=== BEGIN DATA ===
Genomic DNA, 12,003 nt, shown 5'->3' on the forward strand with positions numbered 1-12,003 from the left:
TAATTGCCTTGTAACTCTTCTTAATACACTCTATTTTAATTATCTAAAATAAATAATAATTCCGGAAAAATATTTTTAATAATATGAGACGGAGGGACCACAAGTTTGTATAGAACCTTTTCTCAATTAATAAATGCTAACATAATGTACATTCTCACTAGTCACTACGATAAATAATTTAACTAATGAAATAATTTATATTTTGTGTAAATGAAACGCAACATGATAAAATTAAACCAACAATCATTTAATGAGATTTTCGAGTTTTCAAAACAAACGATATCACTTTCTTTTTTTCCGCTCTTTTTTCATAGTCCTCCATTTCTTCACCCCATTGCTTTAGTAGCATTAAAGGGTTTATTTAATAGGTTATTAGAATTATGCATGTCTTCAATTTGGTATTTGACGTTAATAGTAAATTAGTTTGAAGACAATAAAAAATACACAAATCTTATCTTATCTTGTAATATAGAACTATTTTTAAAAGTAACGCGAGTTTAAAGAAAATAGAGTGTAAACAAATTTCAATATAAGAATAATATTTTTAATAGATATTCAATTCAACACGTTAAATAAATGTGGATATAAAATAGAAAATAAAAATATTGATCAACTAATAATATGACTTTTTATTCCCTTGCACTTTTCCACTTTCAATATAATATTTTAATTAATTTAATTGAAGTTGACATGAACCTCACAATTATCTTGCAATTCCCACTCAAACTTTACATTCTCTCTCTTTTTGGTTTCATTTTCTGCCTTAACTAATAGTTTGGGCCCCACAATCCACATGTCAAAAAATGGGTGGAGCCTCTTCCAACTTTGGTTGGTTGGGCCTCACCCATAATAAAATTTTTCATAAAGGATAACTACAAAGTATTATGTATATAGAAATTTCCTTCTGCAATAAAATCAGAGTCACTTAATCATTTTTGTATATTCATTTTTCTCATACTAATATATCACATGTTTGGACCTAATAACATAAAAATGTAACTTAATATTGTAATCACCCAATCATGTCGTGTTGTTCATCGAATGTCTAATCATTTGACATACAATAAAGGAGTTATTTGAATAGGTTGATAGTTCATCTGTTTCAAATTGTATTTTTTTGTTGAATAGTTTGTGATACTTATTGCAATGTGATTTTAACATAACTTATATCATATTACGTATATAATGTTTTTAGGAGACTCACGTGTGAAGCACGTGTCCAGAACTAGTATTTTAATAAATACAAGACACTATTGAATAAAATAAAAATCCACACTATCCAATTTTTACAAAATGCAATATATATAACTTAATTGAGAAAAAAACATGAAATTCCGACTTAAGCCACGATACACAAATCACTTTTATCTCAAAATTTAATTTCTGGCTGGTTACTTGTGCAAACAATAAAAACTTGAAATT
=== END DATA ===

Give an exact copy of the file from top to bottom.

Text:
Genomic DNA, 12,003 nt, shown 5'->3' on the forward strand with positions numbered 1-12,003 from the left:
TAATTGCCTTGTAACTCTTCTTAATACACTCTATTTTAATTATCTAAAATAAATAATAATTCCGGAAAAATATTTTTAATAATATGAGACGGAGGGACCACAAGTTTGTATAGAACCTTTTCTCAATTAATAAATGCTAACATAATGTACATTCTCACTAGTCACTACGATAAATAATTTAACTAATGAAATAATTTATATTTTGTGTAAATGAAACGCAACATGATAAAATTAAACCAACAATCATTTAATGAGATTTTCGAGTTTTCAAAACAAACGATATCACTTTCTTTTTTTCCGCTCTTTTTTCATAGTCCTCCATTTCTTCACCCCATTGCTTTAGTAGCATTAAAGGGTTTATTTAATAGGTTATTAGAATTATGCATGTCTTCAATTTGGTATTTGACGTTAATAGTAAATTAGTTTGAAGACAATAAAAAATACACAAATCTTATCTTATCTTGTAATATAGAACTATTTTTAAAAGTAACGCGAGTTTAAAGAAAATAGAGTGTAAACAAATTTCAATATAAGAATAATATTTTTAATAGATATTCAATTCAACACGTTAAATAAATGTGGATATAAAATAGAAAATAAAAATATTGATCAACTAATAATATGACTTTTTATTCCCTTGCACTTTTCCACTTTCAATATAATATTTTAATTAATTTAATTGAAGTTGACATGAACCTCACAATTATCTTGCAATTCCCACTCAAACTTTACATTCTCTCTCTTTTTGGTTTCATTTTCTGCCTTAACTAATAGTTTGGGCCCCACAATCCACATGTCAAAAAATGGGTGGAGCCTCTTCCAACTTTGGTTGGTTGGGCCTCACCCATAATAAAATTTTTCATAAAGGATAACTACAAAGTATTATGTATATAGAAATTTCCTTCTGCAATAAAATCAGAGTCACTTAATCATTTTTGTATATTCATTTTTCTCATACTAATATATCACATGTTTGGACCTAATAACATAAAAATGTAACTTAATATTGTAATCACCCAATCATGTCGTGTTGTTCATCGAATGTCTAATCATTTGACATACAATAAAGGAGTTATTTGAATAGGTTGATAGTTCATCTGTTTCAAATTGTATTTTTTTGTTGAATAGTTTGTGATACTTATTGCAATGTGATTTTAACATAACTTATATCATATTACGTATATAATGTTTTTAGGAGACTCACGTGTGAAGCACGTGTCCAGAACTAGTATTTTAATAAATACAAGACACTATTGAATAAAATAAAAATCCACACTATCCAATTTTTACAAAATGCAATATATATAACTTAATTGAGAAAAAAACATGAAATTCCGACTTAAGCCACGATACACAAATCACTTTTATCTCAAAATTTAATTTCTGGCTGGTTACTTGTGCAAACAATAAAAACTTGAAATT